We are libertarians – though firmly on the small government (patriotic, conservative) end of the libertarian spectrum, nowhere near the anarchist end. And being so, we fail to see why an elected government should have any secrets from its electors except those which are truly necessary to protect the nation.
If the people running WikiLeaks – Julian Assange is the name of one we are told – have released information that identifies individuals who provide secret intelligence to America (or any Western country) in order to help national defense and security, they have committed a crime. If agents have been killed, the crime is capital.
As far as we know, no such names have been published, and no one has been killed as a result of the WikiLeaks action.
So, with that important exception borne in mind, how in general do we evaluate what WikiLeaks has done?
We do not like the hue and cry for blood. We hear Mike Huckabee’s demand that Julian Assange be executed, and note that it comes from one who, as Governor of Arkansas, commuted death sentences on convicted murderers, at least one of whom was released from prison to murder again. (See our post, The deadly danger of Christian forgiveness, December 1, 2009.)
The two most interesting opinions we have found are in contrast with each other. One is Diana West’s, with which we agree, and the other is Theodore Dalrymple’s, with which we do not agree (though we almost always do agree with, and appreciate, the articles and books of that wise and erudite writer).
Here (in part) is Diana West’s opinion:
I am still working out why I watch the high dudgeon sparked by Julian Assange and the WikiLeaks dump of a quarter-million State Department cables that has given rise to the most heated, bloodthirsty chorus I have ever heard in Washington, notably from conservatives, and feel strangely numb.
I observe the fits over “sovereignty” lost, and note that some of the same people find such emotion in bad taste when the prompt is our unsecured, non-sovereign border. I hear the arguments that our national security is hanging by a computer keystroke, and note the fecklessness of a U.S. government that hides from us, the people, its own confirmation that North Korea supplies Iran with Russian-made nuclear-capable missiles; China transfers weapons materiel to Iran (despite Hillary Clinton’s pathetic entreaties); Iran honeycombs Iraq; Syria supports Hezbollah; Pakistan prevents the United States from securing its nuclear materials; Saudis continue to provide mainstay support to al-Qaida (despite pie-faced denials come from Saudi-supplicating U.S. administrations). Everything good citizens need to know, in short, to see through the dumbed-down, G-rated (“G” for government), official narrative, all “engagement” and “outreach,” to throw the ineffectual bums out – all of them – and start from scratch.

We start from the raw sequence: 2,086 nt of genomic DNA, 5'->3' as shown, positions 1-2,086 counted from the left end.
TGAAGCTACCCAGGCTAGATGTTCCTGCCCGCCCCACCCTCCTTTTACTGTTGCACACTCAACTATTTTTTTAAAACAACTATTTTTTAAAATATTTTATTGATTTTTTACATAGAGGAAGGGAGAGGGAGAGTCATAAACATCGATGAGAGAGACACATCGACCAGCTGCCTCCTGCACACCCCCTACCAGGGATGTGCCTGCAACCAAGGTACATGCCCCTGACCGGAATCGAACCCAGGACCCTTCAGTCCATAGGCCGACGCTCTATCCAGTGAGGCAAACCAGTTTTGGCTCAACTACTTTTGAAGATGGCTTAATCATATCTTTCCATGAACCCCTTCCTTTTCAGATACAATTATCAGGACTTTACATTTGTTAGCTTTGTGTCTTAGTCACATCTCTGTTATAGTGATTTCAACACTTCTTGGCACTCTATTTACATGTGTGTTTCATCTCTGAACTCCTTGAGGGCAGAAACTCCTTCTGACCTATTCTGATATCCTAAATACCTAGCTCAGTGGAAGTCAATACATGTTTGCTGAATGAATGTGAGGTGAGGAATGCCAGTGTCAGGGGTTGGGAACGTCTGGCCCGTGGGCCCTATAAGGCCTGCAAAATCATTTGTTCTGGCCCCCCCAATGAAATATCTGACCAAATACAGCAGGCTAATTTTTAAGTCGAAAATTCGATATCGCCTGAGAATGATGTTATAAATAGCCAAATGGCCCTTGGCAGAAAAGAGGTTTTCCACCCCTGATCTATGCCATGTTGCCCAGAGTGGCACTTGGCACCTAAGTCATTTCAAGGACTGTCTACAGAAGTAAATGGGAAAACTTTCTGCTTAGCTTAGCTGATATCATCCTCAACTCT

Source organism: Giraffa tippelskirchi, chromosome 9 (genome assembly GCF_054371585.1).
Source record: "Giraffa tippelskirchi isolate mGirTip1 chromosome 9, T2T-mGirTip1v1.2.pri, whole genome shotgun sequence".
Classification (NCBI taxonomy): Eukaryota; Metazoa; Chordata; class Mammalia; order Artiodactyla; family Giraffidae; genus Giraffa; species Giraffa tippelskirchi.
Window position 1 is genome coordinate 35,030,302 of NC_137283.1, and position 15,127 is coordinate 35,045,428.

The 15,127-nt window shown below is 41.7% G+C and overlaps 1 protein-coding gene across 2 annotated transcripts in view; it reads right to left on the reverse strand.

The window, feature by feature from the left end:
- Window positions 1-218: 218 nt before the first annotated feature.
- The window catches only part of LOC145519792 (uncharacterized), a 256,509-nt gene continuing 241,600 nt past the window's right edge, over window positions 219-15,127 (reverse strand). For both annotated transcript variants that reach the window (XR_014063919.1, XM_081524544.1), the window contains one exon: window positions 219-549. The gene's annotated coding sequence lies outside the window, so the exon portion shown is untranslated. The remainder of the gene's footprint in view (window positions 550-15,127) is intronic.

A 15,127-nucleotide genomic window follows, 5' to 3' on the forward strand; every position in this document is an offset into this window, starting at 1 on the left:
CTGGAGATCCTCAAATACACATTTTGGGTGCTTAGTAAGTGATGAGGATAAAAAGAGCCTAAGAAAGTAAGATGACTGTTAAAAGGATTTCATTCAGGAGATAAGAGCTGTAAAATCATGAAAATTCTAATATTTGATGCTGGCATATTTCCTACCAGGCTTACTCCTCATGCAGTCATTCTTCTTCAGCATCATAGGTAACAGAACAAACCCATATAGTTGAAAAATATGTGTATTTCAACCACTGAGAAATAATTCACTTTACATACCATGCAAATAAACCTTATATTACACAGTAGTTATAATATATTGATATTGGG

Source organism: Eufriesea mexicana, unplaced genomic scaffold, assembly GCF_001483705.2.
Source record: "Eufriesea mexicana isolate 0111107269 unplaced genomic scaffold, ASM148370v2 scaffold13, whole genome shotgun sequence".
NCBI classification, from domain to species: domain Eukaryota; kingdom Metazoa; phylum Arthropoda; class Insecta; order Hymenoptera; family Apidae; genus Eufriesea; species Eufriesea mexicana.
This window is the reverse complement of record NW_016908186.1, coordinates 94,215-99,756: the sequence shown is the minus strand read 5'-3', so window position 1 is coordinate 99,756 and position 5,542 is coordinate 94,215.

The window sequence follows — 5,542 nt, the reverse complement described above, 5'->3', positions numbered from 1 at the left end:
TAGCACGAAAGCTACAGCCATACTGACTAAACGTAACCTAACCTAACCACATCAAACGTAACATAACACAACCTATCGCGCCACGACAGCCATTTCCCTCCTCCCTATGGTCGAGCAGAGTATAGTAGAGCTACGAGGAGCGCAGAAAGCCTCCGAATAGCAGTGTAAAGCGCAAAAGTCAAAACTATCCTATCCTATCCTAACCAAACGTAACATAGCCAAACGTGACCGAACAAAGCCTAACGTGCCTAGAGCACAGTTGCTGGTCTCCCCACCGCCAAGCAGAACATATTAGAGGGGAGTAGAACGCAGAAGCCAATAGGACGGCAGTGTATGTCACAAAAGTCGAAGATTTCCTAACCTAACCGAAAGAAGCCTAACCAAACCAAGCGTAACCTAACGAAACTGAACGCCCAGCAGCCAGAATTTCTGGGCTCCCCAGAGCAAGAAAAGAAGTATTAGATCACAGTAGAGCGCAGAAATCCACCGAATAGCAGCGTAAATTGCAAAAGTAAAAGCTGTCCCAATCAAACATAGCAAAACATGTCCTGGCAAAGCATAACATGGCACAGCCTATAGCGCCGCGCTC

But what we’re supposed to see in Assange’s Internet release of thousands of “classified,” mainly non-sensational, if often embarrassing, documents (something journalists usually call a scoop in the singular) is an act of “terrorism,” say Republican leaders … [It] has drowned out all other news this week, including the murder of six American trainers by an Afghan “policeman.”
These six unnecessary, punishing deaths may well have resulted from the disastrous statecraft and policies that come under discussion in the leaked cables, but as far as news coverage went they just couldn’t compete with the leak frenzy itself. The establishment, right and left but mainly right, coalesced around melodramatic accusations that Assange did have, or would have “blood on his hands.” As I have read my way through some fraction of the leaked record, no evidence for this frequently leveled charge yet appears, certainly none that begins to compare to the blood already spilled to implement a hopelessly misguided U.S. foreign policy that, from the Bush administration to the Obama administration, determinedly ignores Islam in its prosecution of wars in the Islamic world. …
More see-no-Islam evidence comes straight from the leaked cables … but that’s official U.S. policy, as supported from the pro-war right to the Obama left. More than that, it’s part of the shambles WikiLeaks confirms U.S. foreign policy to be. Could this be why the establishment condemns WikiLeaks as the worst thing ever? The Pakistan cables alone [ of which she gives examples - JB] should stop the presses …